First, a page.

Elizabeth Warren plays the Rape Card

Yesterday morning Scott Brown was the first major Republican figure to call for Todd Akin’s resignation from the US Senate race for Missouri.  In addition he was the first candidate in the Massachusetts U.S. Senate race to condemn Akin’s remarks about “legitimate rape”.  The Lowell Sun’s Chris Camire reported yesterday that Brown condemned the comments, via twitter, a whole six minutes before Liz Warren.

You would think that would be enough for Elizabeth Warren, but you would be wrong.  Warren spent the entire day, trying to link the father of two young daughters, to a fictitious Republican cheer squad for rape.  Anne Sorock at Legal Insurrection has the story:

In what looks and feels like a reincarnation of the bizarre 2010 Martha Coakley rape mailer attack on Scott Brown, Elizabeth Warren has put together a graphic on her facebook page that attempts to take advantage of the Todd Akin controversy by tying Brown to some supposed Republican pro-rape agenda.

Here is what Warren posted on her Facebook page:

The agenda of the Republican Party is to limit access to health care services. It’s to deny women equal pay for equal work. It’s to cut funding for Planned Parenthood. And it’s to select as a vice presidential nominee someone who co-sponsored legislation with Rep. Akin to ‘redefine rape.’

Scott Brown and other Republicans want to pretend Todd Akin is an isolated individual, but he is clearly in line with the Republican agenda.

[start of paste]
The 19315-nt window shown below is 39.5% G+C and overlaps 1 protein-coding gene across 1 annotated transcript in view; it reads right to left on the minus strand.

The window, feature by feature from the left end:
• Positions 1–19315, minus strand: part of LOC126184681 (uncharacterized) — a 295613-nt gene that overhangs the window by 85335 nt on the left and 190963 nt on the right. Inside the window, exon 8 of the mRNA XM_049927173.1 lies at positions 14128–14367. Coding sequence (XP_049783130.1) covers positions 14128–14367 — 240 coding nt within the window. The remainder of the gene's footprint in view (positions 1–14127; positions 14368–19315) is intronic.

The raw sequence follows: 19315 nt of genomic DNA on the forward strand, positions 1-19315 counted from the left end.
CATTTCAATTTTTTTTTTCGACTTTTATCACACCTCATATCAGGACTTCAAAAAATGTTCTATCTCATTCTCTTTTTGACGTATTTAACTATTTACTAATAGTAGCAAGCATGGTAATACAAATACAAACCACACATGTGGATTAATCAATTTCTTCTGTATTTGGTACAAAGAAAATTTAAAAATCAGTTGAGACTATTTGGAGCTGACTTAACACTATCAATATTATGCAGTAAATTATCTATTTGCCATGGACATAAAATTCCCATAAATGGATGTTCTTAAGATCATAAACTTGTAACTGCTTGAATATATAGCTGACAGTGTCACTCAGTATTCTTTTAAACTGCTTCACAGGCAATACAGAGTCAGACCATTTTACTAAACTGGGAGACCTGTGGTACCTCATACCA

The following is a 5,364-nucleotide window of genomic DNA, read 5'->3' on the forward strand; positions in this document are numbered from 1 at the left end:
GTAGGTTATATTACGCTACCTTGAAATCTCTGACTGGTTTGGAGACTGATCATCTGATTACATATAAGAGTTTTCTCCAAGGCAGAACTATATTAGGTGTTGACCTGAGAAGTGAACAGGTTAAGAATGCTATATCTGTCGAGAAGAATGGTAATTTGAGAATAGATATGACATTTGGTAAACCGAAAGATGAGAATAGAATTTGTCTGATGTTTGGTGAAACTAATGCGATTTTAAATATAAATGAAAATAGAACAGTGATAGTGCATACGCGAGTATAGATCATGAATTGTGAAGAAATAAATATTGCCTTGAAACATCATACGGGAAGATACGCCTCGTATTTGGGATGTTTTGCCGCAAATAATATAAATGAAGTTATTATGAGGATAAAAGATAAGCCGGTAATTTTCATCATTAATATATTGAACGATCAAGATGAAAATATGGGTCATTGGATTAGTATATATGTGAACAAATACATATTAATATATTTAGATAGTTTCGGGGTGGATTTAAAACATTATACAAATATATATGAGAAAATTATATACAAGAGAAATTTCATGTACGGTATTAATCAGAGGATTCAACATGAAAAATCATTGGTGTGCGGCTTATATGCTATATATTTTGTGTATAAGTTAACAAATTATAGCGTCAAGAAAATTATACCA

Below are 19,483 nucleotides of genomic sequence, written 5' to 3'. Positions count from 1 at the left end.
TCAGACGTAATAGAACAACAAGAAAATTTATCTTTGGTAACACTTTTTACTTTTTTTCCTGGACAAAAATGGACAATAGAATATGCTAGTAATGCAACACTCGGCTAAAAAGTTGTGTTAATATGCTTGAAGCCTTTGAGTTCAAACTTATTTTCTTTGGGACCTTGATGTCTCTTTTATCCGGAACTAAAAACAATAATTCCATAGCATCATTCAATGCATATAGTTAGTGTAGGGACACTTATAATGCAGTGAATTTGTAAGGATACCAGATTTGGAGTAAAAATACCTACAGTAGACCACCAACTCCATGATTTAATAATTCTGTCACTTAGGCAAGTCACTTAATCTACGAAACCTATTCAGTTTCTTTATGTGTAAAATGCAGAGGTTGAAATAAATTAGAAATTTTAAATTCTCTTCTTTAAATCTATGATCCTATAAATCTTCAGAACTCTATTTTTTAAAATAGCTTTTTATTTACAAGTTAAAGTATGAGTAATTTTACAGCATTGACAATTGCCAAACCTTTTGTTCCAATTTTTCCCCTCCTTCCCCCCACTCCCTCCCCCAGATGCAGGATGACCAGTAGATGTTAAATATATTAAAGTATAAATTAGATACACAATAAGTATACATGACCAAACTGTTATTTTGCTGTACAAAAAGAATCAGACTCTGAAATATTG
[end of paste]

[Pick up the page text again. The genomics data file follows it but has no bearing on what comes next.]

Today Warren will be releasing some sort of Report by the Center for American Progress quantifying the mystical GOP War on Women.  You may best know the Center for American Progress as the group that Joe Biden told that Mitt Romney was “gonna put y’all back in chains.”  

I can’t wait for E-Dubs to say that Scott Brown wants to put women back in chains.  

About Rob "EaBo Clipper" Eno

  • His remarks are irrelevant.  Whether he instead meant to say “forcible rape” or whether there was actually something that made pregnancy less likely after rape, it doesn’t change that he would still believe that life begins at conception and that abortion in the case of any rape would be murder.  That’s what follows when you define personhood at conception as the Sanctity of Life Act did.  There is an agenda.  It’s normally referred to as the prolife agenda.

    Akin’s remarks are being criticized primarily because they were a politically unfortunate thing to say.

  • Apparently they don’t teach about fallactious reasoning at Harvard Law, such as misapplication of generalities.  Professor Warren isn’t running against Rep. Akin.  She’s running against a senator who does not share Akin’s views on abortion and who called for Akin to drop out of the race.  I can see why she would prefer Akin as her opponent, but the people of Massachusetts wisely have chosen Sen. Brown.  

    BTW, Politico had a nice story linkign Warren with Akin and others as the bumbling candidates of 2012.  I’m still hoping for “national joke,” but “bumbling is a good start.